The Temple of Theseus, The Pitfour estate, in the Buchan area of north-east Scotland, was an ancient barony encompassing most of the extensive Longside Parish.
Stretching from St Fergus to New Pitsligo. It was purchased in 1700 by James Ferguson of Badifurrow, who became the first Laird of Pitfour.
The temple was built as a bathing house for the Pitfour Lairds, one of them even kept alligators in it at one point!
The estate was substantially renovated by Ferguson and the following two generations of his family.
At the height of its development in the 18th and 19th centuries the 50-square-mile (130 km2)
The first three lairds transformed the estate into a valuable asset. Lord Pitfour, the second laird, purchased additional lands including Deer Abbey and Inverugie Castle. Pitfour’s son, James Ferguson, who became the third laird, continued to improve and expand the estate by adding the lake and bridges, and establishing planned villages.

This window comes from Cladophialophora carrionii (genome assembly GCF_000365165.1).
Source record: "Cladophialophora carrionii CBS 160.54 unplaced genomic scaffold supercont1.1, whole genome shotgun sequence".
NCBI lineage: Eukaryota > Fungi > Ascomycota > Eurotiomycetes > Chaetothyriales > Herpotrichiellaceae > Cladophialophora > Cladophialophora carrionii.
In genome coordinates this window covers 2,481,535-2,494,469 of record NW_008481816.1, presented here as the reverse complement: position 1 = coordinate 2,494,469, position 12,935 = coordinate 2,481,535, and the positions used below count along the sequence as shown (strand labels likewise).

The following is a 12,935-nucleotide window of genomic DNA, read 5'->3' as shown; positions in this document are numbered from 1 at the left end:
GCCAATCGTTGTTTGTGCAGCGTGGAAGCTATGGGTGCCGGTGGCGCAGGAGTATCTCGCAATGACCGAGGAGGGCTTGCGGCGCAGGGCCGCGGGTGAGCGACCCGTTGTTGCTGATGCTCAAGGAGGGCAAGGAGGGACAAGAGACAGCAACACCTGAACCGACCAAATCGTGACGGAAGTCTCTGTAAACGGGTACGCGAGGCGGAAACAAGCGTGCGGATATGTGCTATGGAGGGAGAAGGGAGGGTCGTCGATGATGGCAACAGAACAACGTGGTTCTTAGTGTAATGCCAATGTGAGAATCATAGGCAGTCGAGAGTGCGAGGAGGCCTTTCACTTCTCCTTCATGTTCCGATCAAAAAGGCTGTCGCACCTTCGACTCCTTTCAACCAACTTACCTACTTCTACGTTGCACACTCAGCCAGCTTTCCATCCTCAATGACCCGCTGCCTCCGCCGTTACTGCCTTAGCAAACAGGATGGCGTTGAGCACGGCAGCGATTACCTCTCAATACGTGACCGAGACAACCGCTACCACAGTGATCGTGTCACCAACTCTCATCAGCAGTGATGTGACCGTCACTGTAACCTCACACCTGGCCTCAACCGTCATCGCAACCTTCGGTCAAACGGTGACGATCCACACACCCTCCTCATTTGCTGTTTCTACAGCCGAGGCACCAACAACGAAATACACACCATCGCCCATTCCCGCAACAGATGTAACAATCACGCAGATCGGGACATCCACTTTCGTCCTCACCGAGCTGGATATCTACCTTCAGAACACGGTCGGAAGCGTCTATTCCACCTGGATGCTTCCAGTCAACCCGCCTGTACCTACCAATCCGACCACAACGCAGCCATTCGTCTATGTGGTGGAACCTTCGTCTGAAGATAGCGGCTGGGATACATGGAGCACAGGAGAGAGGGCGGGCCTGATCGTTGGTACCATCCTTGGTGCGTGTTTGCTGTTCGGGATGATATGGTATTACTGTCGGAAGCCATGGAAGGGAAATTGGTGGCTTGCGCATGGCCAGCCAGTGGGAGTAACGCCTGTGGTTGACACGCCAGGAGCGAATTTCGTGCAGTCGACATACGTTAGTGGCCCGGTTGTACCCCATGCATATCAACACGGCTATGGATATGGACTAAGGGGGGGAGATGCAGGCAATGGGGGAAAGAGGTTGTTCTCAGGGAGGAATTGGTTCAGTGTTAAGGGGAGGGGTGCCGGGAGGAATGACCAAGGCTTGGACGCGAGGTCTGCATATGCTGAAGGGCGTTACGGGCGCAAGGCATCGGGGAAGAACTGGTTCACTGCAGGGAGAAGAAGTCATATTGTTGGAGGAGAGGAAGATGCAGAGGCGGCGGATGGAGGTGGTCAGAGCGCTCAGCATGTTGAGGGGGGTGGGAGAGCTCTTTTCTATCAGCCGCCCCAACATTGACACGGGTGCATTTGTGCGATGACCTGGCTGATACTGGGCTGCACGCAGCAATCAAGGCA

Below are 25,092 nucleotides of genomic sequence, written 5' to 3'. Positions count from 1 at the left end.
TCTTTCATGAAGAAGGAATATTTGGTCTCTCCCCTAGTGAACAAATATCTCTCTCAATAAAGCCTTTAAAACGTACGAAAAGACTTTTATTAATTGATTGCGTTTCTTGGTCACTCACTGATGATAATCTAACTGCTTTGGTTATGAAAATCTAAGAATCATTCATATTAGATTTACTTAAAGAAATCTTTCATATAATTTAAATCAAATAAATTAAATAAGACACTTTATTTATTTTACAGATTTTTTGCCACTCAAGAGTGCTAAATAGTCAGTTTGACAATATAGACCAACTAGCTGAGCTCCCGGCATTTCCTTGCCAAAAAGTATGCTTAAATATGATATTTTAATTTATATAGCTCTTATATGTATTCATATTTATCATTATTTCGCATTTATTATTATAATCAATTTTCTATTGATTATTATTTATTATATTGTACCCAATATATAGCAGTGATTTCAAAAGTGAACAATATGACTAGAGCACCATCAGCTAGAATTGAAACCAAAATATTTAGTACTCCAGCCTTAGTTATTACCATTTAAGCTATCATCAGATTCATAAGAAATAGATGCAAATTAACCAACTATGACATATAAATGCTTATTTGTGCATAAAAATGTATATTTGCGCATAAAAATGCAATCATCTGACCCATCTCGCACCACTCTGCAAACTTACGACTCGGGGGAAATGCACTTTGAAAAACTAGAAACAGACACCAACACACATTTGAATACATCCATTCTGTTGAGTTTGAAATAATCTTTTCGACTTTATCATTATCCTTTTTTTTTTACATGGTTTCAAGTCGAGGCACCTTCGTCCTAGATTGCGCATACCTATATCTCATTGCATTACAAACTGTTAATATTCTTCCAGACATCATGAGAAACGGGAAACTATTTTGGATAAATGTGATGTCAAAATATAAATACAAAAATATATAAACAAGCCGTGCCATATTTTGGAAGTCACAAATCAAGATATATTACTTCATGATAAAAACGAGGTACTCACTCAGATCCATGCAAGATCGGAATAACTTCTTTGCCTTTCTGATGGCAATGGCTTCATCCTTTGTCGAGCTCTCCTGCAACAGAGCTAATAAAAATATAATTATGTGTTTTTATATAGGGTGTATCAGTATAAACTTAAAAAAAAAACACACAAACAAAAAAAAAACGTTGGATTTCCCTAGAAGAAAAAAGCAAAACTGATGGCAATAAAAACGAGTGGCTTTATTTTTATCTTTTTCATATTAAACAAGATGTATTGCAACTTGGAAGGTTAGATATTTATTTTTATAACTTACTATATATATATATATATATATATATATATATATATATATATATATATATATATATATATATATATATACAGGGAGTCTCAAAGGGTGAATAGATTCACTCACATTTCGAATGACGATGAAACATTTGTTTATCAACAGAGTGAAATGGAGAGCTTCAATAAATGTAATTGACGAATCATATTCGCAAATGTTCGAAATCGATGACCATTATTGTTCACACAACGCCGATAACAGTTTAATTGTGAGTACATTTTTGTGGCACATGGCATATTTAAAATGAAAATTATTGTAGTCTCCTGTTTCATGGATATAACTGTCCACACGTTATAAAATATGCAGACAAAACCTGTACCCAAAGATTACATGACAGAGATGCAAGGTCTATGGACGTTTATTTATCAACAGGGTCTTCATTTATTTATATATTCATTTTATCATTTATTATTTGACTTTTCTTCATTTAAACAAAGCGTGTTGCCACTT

The third laird died a bachelor with no children, so the estate passed to the elderly George Ferguson, who was only in possession of the property for a few months.
George was already a wealthy man, owning lands in Trinidad and Tobago, but despite not directly improving the Pitfour estate he added considerable value to the inheritance passed to his illegitimate son.
The extravagant lifestyles of the fifth and sixth lairds led to the sequestration of the estate, which was sold off piecemeal to pay their debts.
What remained of the estate was sold after the First World War.
The mansion house was demolished in about 1926, and its stone used to build council houses in Aberdeen. In more recent times some of the remaining buildings, including the temple, the bridges and the stables, have been classified as at high risk by Historic Scotland because their condition has become poor.
The chapel was fully renovated and converted to a private residence in 2003; the observatory was purchased and restored by Banff & Buchan District Council (now Aberdeenshire Council) and can be accessed by the public. The racecourse has been forested since 1926, and the lake is used by members of a private fishing club.